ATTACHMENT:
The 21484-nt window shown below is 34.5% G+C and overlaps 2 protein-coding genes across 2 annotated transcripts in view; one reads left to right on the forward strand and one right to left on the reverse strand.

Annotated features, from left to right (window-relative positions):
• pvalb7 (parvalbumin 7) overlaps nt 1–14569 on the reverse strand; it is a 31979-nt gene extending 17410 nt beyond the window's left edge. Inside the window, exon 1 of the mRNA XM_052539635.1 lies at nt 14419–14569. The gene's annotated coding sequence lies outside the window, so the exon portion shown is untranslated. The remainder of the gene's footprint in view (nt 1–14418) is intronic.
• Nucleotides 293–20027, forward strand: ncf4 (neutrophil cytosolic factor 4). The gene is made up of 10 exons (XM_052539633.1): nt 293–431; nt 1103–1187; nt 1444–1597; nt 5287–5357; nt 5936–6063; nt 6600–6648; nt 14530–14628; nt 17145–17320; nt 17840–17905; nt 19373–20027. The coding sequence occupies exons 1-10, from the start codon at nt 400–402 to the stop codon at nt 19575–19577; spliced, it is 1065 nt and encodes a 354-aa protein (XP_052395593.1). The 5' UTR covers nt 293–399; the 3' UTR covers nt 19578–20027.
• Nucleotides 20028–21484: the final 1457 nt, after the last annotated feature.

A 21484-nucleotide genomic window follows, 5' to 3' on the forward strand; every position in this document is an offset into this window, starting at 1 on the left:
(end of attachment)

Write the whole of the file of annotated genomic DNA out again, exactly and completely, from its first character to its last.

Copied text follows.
The 21484-nt window shown below is 34.5% G+C and overlaps 2 protein-coding genes across 2 annotated transcripts in view; one reads left to right on the forward strand and one right to left on the reverse strand.

Annotated features, from left to right (window-relative positions):
• pvalb7 (parvalbumin 7) overlaps nt 1–14569 on the reverse strand; it is a 31979-nt gene extending 17410 nt beyond the window's left edge. Inside the window, exon 1 of the mRNA XM_052539635.1 lies at nt 14419–14569. The gene's annotated coding sequence lies outside the window, so the exon portion shown is untranslated. The remainder of the gene's footprint in view (nt 1–14418) is intronic.
• Nucleotides 293–20027, forward strand: ncf4 (neutrophil cytosolic factor 4). The gene is made up of 10 exons (XM_052539633.1): nt 293–431; nt 1103–1187; nt 1444–1597; nt 5287–5357; nt 5936–6063; nt 6600–6648; nt 14530–14628; nt 17145–17320; nt 17840–17905; nt 19373–20027. The coding sequence occupies exons 1-10, from the start codon at nt 400–402 to the stop codon at nt 19575–19577; spliced, it is 1065 nt and encodes a 354-aa protein (XP_052395593.1). The 5' UTR covers nt 293–399; the 3' UTR covers nt 19578–20027.
• Nucleotides 20028–21484: the final 1457 nt, after the last annotated feature.

A 21484-nucleotide genomic window follows, 5' to 3' on the forward strand; every position in this document is an offset into this window, starting at 1 on the left: